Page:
When I first started freelancing, my #1 bugbear was that client invoices were often late – or even worse, didn’t show up at all until I threatened to take legal action.
Typically, clients who did this were super happy to pile work on, request multiple (and minor) revisions and make the finish line of the project. However, when the end-date arrives, they ghost and are nowhere to be seen; with invoices being sent yet remaining unpaid.
Over the duration of my freelancing career, I’ve gotten to grips with handling these types of client, and come up with a few of my own tips on how to ensure that clients pay on time. After all, if you’re working for somebody and the fee was agreed beforehand, there’s no reason why you shouldn’t be paid for it!
1. Clarify your contracts
When I did my first few freelance writing projects, I didn’t have a contract to back-up the fact that I’d done the work and that I should be paid for it. This meant that I didn’t have a safety net to fall back on, making the argument for my fees to be paid weaker.Make sure that your #freelance contracts clearly state your payment terms! Click To Tweet
Now, I have a separate section within the contracts that I send to new clients that explains my invoicing schedule, including the days in which:
- The deposit should be paid (if any)
- The invoice will be sent
- The payment will be completed
I also explain my late fee policy, along with a signature section for the client to sign. This gives us both protection if something was to happen on both ends.
2. Invoice jobs separately
If you’re a kick-ass freelancer and the client falls in love with your work, a) well done! and b) don’t let your income affect it. Although it may be good to receive a bulk-sum at the end of multiple projects, it has the potential to leave you seriously in the red if it comes to the client doing a disappearing act.
In order to prevent this, invoice jobs separately. Set a limit on how many articles you’ll write before stopping until invoices are paid.
Usually, I don’t do more than five articles without sending an invoice for a new client. If the previous one hasn’t been paid for, I won’t complete any more work until it has been paid.
This helps with getting clients to pay, as well as protects myself against clients that don’t want to hand over their money for the work that I’ve done.
(Obviously, this is different for clients that have been with me for a long time and always pay their invoices on-time!)
3. Change your due dates
As a freelancer, payment terms, commonly referred to as “due dates”, are decided by yourself. It is the deadline in which the payment should be completed after you’ve sent the invoice.
When you’re creating invoices in software apps like PayPal, the automatic payment terms are “on receipt”. However, you should change this in order to reflect the terms outlined in your initial contract.
Here are the two most common payment terms for freelancers:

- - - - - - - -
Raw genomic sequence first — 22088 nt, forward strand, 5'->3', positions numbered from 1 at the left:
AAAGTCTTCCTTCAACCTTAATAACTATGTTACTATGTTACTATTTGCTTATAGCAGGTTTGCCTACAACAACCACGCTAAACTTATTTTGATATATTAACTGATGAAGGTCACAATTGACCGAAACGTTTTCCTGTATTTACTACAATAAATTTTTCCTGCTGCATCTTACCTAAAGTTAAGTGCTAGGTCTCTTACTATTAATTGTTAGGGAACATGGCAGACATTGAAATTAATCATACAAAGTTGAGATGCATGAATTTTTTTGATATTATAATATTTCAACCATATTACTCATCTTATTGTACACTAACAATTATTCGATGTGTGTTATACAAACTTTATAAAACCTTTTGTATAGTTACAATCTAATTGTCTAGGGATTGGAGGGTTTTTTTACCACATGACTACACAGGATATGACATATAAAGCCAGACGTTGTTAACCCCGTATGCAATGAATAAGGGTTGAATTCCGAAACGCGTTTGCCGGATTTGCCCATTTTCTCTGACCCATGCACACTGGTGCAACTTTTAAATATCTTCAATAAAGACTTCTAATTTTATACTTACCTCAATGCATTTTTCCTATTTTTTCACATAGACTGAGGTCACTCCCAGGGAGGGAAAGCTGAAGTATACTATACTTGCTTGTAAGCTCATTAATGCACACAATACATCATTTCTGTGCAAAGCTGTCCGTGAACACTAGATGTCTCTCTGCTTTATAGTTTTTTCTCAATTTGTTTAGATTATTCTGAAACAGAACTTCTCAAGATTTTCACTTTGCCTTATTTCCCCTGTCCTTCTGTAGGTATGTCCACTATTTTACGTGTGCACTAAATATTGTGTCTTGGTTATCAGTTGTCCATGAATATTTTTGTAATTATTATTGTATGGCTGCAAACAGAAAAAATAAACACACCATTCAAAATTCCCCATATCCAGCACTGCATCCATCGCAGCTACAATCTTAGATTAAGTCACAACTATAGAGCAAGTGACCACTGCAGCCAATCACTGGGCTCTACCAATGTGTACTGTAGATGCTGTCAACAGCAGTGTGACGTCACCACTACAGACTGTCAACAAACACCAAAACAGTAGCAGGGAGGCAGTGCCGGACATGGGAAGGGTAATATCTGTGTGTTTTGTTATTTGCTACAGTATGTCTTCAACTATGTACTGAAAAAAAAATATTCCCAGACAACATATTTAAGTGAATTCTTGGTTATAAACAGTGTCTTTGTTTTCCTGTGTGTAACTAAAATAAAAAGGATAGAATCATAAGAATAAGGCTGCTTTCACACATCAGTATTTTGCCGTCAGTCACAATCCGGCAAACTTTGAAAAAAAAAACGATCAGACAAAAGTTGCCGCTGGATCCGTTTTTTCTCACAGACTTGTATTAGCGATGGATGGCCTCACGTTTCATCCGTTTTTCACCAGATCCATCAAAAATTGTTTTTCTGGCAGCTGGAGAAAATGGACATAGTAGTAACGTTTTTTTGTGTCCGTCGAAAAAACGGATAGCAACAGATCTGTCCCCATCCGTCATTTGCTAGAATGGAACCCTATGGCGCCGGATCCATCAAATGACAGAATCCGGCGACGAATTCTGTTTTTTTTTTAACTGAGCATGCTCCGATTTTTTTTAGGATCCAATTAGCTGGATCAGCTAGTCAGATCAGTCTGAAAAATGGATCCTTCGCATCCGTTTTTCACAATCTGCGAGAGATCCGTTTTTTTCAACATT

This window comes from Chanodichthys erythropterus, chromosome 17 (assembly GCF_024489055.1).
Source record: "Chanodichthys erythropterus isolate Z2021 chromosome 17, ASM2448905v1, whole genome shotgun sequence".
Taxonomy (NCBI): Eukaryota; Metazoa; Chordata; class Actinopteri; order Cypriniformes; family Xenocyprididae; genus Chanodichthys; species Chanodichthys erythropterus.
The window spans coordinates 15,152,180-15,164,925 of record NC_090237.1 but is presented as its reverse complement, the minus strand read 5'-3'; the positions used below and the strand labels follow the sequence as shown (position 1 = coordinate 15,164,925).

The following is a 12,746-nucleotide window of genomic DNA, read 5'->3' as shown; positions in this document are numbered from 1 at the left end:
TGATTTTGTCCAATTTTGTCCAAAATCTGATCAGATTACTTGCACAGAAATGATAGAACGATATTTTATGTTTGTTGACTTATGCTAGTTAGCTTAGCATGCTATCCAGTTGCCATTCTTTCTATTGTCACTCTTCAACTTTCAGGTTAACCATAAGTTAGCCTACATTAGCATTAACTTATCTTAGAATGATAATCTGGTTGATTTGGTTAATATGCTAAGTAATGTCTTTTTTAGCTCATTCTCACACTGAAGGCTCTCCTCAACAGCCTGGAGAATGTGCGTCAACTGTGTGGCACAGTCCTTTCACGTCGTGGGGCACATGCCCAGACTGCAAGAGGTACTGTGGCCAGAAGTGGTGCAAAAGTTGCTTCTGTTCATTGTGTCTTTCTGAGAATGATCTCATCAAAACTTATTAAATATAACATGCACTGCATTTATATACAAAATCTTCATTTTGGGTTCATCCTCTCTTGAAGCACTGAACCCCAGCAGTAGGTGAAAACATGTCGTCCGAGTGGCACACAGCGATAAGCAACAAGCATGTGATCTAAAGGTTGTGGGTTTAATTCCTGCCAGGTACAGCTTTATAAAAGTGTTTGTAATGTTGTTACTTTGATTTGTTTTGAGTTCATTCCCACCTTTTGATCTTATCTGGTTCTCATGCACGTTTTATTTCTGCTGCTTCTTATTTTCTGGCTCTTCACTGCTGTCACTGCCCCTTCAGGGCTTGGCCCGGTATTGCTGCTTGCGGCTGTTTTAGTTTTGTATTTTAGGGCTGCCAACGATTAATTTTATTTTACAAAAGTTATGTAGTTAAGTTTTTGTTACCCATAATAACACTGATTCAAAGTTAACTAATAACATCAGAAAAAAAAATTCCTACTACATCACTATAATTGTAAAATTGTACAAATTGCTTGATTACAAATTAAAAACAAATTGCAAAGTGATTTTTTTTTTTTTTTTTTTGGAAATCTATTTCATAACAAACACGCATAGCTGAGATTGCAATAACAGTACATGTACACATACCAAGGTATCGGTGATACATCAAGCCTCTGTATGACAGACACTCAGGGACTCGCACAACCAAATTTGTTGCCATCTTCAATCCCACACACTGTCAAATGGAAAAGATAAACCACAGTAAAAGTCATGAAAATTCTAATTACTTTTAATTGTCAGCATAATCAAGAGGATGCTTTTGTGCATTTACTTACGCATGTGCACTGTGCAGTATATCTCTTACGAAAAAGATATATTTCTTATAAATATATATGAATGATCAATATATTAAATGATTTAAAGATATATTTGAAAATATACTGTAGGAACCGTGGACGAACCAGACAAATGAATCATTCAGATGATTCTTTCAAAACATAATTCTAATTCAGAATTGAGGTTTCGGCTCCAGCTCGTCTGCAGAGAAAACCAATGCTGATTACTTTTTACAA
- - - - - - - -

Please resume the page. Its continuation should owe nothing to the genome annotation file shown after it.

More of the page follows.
For bigger clients with more managerial roles in the business, you may want to opt for 30-day payment terms. This means that the client has 30 days from receiving the invoice to paying it; allowing them plenty of time to get sign-off from your contact’s boss if needed.
The accounts team of a larger company may also qualify for 30-day due dates as they may not physically be able to make the payment within a shorter period.
However, the downside of 30-day payment terms is that obviously, you may be working a month in-hand.
Ideal for smaller businesses or invoicing other freelancers, 15-day payment terms is another popular option.
Personally, I prefer this option as it works well for both parties. It gives the client enough time to get the money together in order to pay the invoice, and it means that I’m not working too far in advance if the worst-case scenario does happen and I don’t get paid.#TopTip: Use late fees as a backup for non-paying freelance clients: Click To Tweet
4. Charge late fees
It’s not nice to include additional fees onto the agreed price for a project, but late fees cover you against the missed-cash you’ll experience in the period that the client doesn’t pay.
Charging late fees gives your client an incentive to pay – a difficult thing to create when you’ve already sent the final piece over (hence why you may need to start including deposits!), and should only be charged once the invoice deadline has passed.
Late fees can be a percentage of the project or a fixed-fee, and it’s essential to outline your late fee procedure in your initial contract. This gives the client no reason to dispute the additional fees and gives you additional protection against non-payers.
In your own freelancing career, you’ll come across clients that don’t pay. And it sucks. However, these four tips should set you up for a hiccup-free freelancing life and make sure that you get paid what you deserve.